Thursday, January 24, 2019

Business news in brief | Business - telegraphherald.com

Some recalled IRS workers can stay off the job during partial government shutdown

WASHINGTON — Several hundred of the 46,000 furloughed IRS employees recalled to work last week have gotten permission to stay off the job because of financial hardship.

Nearly 60 percent of the IRS workforce was called back, without pay, during the partial government shutdown so they could handle tax returns and send out refunds.

The official start of the tax filing season comes Monday. The Trump administration has promised that taxpayers owed refunds will be paid on time.

The IRS employees’ union contract allows them to be absent from work if they experience hardship during a shutdown.

The union and the IRS aren’t providing specific numbers on employees not working and invoking the hardship provision.

Ford posts 1st quarterly loss in 2 years amid struggles abroad

DEARBORN, Mich. — Ford Motor Co. has reported its first quarterly loss in two years due to a pension accounting charge and poor performances in Europe and China.

The Dearborn, Mich., company on Wednesday said it lost $116 million, or 3 cents a share, in the fourth quarter, compared with a $2.52 billion profit in the same period a year earlier.

The loss included an $877 million charge to revalue global pension assets due to a late-year market slide.

Excluding one-time items, the company posted a profit of 30 cents per share from October through December. That fell just short of analyst estimates of a profit of 31 cents.

The company still made $3.68 billion for the full year, about half of what it made in 2017.

Amazon testing delivery by self-driving robots in Seattle suburb

NEW YORK — Amazon is bringing delivery robots to the streets of a Seattle suburb.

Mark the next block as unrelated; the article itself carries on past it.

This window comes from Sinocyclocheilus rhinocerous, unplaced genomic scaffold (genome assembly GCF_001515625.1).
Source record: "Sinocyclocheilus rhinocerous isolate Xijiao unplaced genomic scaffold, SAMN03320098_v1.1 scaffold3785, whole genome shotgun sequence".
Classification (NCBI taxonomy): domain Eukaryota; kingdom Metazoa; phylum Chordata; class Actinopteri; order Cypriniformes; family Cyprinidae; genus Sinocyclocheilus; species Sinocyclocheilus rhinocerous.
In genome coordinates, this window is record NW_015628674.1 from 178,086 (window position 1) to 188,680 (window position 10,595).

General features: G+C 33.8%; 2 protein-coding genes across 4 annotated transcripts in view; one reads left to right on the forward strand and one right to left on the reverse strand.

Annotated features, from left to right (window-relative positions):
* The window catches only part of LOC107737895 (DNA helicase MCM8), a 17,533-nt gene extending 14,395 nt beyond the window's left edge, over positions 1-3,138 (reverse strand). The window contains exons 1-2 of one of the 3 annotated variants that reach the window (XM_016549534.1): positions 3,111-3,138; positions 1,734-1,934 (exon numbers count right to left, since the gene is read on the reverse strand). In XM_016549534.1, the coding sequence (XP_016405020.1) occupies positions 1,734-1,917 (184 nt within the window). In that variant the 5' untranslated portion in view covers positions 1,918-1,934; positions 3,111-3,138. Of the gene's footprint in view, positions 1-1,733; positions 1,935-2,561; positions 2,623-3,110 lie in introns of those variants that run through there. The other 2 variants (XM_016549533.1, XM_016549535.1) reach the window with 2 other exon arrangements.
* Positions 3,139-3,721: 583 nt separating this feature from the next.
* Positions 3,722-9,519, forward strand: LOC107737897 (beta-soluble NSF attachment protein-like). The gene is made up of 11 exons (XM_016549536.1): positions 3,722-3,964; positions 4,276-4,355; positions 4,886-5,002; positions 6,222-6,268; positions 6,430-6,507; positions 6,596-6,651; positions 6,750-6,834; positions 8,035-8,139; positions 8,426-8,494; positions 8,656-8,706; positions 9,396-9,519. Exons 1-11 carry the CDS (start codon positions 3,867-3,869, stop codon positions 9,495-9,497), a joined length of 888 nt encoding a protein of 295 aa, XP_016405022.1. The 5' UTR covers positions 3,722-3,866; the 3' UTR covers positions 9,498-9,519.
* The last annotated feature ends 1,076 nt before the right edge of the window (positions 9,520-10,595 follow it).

The online shopping giant said it started to test self-driving robots in Snohomish County, Wash., Wednesday that can bring Amazon packages to shoppers’ doorsteps.

The robots are light blue, about the size of a Labrador, have six wheels and the Amazon smile logo stamped on its side, according to Amazon photos. Six of them will be roaming the sidewalks and streets of the neighborhood.

Amazon said a worker will accompany the robots at first, but it didn’t provide additional details of how the service would work. The company did not respond to questions about the test.

Several companies have been testing similar delivery robots on college campuses that deliver fast food or snacks to students.

Amazon said its robot, which it is calling Scout, can navigate around pets and pedestrians.

Hormel Foods, Jennie-O to donate $25,000 in reward money to Jayme Closs

BARRON, Wis. — Hormel Foods and Jennie-O say they’ll donate the $25,000 they had offered in reward money for information leading to Jayme Closs directly to the 13-year-old girl.

Jayme was kidnapped from her home in Barron, Wis., on Oct. 15 and both of her parents were killed. She escaped 88 days later. Twenty-one-year-old Jake Patterson is charged with kidnapping and homicide.

Jayme’s parents, James and Denise Closs, worked at Jennie-O.

The FBI and Jennie-O contributed a total of $50,000 for information on Jayme’s whereabouts. Jennie-O and its parent company, Hormel Foods, announced Thursday that they’re working to get their share of the reward to Jayme.

Jennie-O President Steve Lykken said in a statement that he hopes a trust fund can be set up for Jayme’s current and future needs.



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